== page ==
Non-visiting Friends & Relatives

May 27th, 2009, in News, Opinion, Travel, by

Chris wonders if expats don't get (m)any visitors from home.

"Absence makes the heart grow fonder"

or

"Out of sight, out of mind" ?

Expats who have been in Indonesia long-term can get homesick - not unlike Indonesian students studying overseas - and having a friend or relative visit on occasion can be rewarding for both parties; the visitor gets e.g. a free tour guide, while the visited gets a break from cultural differences, a chance to catch up with local news, etc.

Fast Track on BBC World

Indeed, BBC World's travel program "Fast Track" recently reported that VFRs (people visiting friends and relatives) was one of the largest proportions of tourists, and - unlike almost all other sectors, e.g. business travel, holidaymakers - was almost unaffected by the current global financial crisis.

However, in my time in Indonesia I remember only a couple of my international colleagues having visitors. And in my case, the only time anyone other than my parents or best friends visited me was for my wedding... over four years ago. This makes me wonder how common this is for Indonesia's expats.

Perhaps unlike some, my friends and family generally:

  • - Keep in regular or irregular contact, either via email, instant messaging, the free video call service Skype or "snail mail", i.e. cards and letters. (It seems I am one of the few Indonesian residents not yet on Facebook - but that's a privacy thing, not related to the fatwa).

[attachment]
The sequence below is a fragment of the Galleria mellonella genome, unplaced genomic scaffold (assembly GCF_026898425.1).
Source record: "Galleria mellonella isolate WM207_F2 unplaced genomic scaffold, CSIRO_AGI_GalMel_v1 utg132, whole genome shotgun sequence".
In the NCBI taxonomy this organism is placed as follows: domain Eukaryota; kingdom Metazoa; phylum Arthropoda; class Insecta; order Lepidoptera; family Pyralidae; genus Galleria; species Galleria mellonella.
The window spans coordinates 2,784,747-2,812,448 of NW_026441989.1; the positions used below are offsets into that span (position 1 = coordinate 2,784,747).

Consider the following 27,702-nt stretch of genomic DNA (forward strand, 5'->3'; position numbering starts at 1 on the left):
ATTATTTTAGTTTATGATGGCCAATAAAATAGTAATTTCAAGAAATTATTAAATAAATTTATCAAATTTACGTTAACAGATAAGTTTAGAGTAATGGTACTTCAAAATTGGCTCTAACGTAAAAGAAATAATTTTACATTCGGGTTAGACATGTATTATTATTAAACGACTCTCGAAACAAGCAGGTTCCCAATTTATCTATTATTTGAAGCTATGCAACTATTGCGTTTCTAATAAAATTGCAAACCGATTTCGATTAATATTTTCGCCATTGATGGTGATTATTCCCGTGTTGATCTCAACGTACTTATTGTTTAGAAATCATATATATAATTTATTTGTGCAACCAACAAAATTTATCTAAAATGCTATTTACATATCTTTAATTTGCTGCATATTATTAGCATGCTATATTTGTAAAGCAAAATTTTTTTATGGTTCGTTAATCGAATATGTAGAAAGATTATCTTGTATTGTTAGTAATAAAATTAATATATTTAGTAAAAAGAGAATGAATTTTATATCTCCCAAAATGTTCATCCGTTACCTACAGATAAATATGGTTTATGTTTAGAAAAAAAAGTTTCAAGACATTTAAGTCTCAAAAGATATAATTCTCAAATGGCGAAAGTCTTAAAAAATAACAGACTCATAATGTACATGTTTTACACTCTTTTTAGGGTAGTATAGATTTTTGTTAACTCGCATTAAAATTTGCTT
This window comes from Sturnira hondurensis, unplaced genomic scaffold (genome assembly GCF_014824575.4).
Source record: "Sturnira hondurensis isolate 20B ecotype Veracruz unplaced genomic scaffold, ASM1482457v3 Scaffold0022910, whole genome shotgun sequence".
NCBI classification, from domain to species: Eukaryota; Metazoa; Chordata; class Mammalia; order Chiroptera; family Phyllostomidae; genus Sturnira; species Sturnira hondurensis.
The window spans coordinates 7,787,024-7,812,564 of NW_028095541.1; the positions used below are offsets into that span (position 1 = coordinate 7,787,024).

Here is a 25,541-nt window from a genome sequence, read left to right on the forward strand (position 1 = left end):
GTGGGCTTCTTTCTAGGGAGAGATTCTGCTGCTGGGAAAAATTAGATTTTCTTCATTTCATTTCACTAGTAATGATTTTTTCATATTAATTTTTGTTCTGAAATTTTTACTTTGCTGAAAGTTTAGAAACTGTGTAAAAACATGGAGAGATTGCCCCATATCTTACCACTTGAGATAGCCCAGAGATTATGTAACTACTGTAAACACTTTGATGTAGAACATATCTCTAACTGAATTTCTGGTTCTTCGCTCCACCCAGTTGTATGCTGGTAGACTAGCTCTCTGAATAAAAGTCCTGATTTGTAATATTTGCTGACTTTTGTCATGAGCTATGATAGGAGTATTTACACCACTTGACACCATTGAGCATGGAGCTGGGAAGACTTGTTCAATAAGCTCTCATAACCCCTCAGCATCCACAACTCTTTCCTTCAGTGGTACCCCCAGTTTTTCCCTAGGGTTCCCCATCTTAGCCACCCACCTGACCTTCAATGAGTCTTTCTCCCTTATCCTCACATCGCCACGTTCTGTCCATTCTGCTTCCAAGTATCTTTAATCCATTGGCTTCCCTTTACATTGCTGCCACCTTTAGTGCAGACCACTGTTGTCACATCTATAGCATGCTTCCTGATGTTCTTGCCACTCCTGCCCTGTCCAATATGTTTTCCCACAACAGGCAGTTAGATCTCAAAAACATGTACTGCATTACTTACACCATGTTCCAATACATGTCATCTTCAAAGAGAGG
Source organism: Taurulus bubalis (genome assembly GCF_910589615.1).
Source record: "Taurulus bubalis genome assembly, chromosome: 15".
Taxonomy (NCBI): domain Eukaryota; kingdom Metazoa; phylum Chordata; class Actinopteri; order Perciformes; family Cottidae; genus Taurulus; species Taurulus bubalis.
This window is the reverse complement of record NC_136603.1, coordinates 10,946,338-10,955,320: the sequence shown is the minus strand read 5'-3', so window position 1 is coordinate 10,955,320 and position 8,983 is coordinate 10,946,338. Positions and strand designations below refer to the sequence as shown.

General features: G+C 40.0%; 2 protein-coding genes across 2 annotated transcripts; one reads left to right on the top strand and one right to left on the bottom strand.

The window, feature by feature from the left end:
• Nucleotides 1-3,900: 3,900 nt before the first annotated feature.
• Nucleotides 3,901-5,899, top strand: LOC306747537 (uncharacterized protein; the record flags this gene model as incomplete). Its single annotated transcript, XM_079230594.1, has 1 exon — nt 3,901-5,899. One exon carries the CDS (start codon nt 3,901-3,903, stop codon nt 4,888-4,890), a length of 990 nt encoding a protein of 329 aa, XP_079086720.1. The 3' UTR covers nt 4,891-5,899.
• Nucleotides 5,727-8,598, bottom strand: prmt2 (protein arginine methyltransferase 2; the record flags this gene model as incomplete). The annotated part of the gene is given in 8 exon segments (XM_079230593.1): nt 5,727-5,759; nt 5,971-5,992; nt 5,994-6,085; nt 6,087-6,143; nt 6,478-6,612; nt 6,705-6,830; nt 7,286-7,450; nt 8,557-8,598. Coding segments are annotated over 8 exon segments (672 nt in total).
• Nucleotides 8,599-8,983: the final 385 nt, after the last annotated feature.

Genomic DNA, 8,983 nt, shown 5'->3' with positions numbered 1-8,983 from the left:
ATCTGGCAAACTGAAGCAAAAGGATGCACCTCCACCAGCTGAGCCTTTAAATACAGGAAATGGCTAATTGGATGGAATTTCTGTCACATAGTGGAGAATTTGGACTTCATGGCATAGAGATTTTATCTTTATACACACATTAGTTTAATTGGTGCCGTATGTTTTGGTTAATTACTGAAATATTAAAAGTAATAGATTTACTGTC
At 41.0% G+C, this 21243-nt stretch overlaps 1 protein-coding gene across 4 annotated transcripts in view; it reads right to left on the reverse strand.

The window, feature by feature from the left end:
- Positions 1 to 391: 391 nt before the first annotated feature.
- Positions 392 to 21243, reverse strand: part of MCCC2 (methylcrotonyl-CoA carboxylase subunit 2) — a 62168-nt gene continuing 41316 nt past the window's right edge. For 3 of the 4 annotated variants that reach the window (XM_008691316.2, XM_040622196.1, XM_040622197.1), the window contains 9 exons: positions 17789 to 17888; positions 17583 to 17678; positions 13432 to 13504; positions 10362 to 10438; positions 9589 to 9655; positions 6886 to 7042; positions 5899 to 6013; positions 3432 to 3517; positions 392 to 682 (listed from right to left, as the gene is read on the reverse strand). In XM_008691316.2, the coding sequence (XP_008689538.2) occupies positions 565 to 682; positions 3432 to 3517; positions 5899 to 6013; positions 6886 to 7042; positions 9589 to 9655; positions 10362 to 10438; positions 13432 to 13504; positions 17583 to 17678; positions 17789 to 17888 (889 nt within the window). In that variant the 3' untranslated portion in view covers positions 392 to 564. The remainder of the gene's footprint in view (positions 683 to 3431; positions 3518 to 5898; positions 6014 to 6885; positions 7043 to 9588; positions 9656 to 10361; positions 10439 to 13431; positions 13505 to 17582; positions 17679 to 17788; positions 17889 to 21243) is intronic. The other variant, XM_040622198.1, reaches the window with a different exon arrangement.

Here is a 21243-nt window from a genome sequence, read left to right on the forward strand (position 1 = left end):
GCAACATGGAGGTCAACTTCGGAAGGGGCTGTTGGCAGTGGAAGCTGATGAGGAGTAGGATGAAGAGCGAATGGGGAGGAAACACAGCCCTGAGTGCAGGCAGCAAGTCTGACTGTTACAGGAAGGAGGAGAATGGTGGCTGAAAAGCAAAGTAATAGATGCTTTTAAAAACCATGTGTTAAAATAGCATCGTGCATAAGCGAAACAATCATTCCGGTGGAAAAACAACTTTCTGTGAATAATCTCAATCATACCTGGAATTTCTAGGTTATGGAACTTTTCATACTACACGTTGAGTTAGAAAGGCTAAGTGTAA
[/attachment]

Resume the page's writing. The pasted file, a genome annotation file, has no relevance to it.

• A better Indonesian travel warning

  • - Are (to the best of my knowledge) financially capable of making such a trip, especially in light of the relatively low cost of accommodation, an even lower cost of living, and recent large-scale airfare discounting. Or, to put it another way, lots of my friends and relatives have flown over Indonesia on their way to/from Australia, another South-East Asian country, Europe or the Middle East, yet haven't stopped here on the way.
  • - Are open-minded enough to overlook questionable travel warnings, subjective ratings of Jakarta, regular disasters, fatwa and some wacko imam's or politician's latest anti-Western vitriol.

However, while a few of my friends have made promises to come and visit - none of them actually have.

Bastard Picture
It ain't me

While it is possible, I don't think it's because I am a bastard. As well as the first dot point above, I would also point out in my defence my friends and relatives are all still keen to see my family and I (especially since my beautiful baby girl was born) on my approximately annual trips home.

So, could other expats please share the following:

  1. How long you have lived in Indonesia.
  2. How many visitors from your home country you have had in that time, not double-counting repeat offenders.